Last week, Liberty University President Jerry Falwell Jr. boasted that Liberty will “uphold freedom and put its ideals into practice,” recognizing in particular “Liberty students’ right to protest on campus grounds” and “freedom of the press” at Liberty. “Free speech and intellectual diversity are two of the most important pillars of a college education,” Falwell writes. Falwell’s pronouncement sought to push back on criticism of Liberty University — which found itself on FIRE’s 2019 list of worst institutions for freedom of speech — over its censorship of a student newspaper.
But what could have been a welcome embrace of students’ expressive rights was unfortunately marred by Falwell’s defense of his “right” to censor.
The dispute largely revolves around the Liberty Champion, a newspaper Liberty University has long held out as a student newspaper, describing it as “student-run” (over and over again), which the Champion’s masthead long echoed in alternating forms: “Student-managed since 1983,” and, more recently, “student run, student written, student produced.”
As detailed last fall by World Magazine, student journalists — reasonably believing they were joining a student newspaper — soon found that Liberty’s administration viewed them not as journalists, but as the university’s mouthpiece.
The Champion’s “editor-in-chief” role disappeared from the staff list, and a “consultant” from the administration — Scott Lamb, who also serves as Falwell’s personal press liaison — was added to the roster. The student editors were told that the university would assume the role of deciding what content would be published. After FIRE pointed out Liberty’s description of the Champion as “student-run,” the university scrubbed that reference from its website within a month. (Liberty still describes the newspaper as “student-run” elsewhere on its site, for now.)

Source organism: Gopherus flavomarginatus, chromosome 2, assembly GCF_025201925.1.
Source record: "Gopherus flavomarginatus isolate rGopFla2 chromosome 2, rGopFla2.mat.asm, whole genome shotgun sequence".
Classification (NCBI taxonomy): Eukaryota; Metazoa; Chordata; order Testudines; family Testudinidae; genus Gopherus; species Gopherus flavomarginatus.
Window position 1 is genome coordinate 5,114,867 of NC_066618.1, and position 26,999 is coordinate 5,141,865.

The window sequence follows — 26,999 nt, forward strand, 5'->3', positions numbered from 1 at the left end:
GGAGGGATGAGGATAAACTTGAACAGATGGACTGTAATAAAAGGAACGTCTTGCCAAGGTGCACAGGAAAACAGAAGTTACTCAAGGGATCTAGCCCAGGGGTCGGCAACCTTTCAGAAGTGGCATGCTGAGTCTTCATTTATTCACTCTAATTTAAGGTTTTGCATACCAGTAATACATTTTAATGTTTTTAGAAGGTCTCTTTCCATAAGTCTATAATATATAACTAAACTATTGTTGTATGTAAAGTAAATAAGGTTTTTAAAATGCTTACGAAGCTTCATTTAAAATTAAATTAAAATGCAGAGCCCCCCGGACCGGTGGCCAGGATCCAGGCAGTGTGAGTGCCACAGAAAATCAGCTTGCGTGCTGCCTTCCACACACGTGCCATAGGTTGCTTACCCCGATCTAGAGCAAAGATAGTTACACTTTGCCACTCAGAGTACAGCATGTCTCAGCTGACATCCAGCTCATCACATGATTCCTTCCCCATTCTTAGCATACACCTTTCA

Censorship, Falwell’s just-released ode to freedom of expression concludes, is his right, if he’s not too busy:
This year’s Champion students published over 650 stories and nearly 500,000 words. How many did I see before they went to print? I can count them on the fingers on one of my hands. Of course, I didn’t relinquish my right to read an advance copy, but I’ve got enough work to keep me busy and nobody brought anything of concern for me to see. If they had, I would have weighed in on the matter. I have a fiduciary responsibility to the Board of Trustees to provide leadership to this university, and I make no apology for taking my duties seriously.
Granting freedom of expression is precisely a relinquishment of power. An institution that promises freedom of expression is one that has renounced, not embraced, any “right” to censor.
It’s not clear whether Falwell is invoking a “fiduciary duty” to explain that he’s just too busy to censor or, instead, that he’s obligated by that duty to regulate a student newspaper’s content. If it’s the former, it hasn’t stopped him in the past. If it’s the latter, there is no fiduciary responsibility to censor student journalists, and doing so is more likely to create — not prevent — legal and reputational hazards for Liberty University. If the institution engages in prior review and censorship, it’s easier to attribute the act of publication to the institution, not to the student editors.
Having claimed this right, Falwell asks and answers a rhetorical question:
The question people ask about newspapers funded by private colleges is this: Do the students have complete autonomy to print anything they want? Of course not. Let’s give you a little insider baseball. There’s not a single university-funded campus newspaper published by a Christian institution of higher education in North America that publishes every word of news and opinion that the students draft.
But the right question is not “does any newspaper publish anything submitted to it?”; rather, as is the case with many disputes over censorship, the right question is: “Who decides what is published?”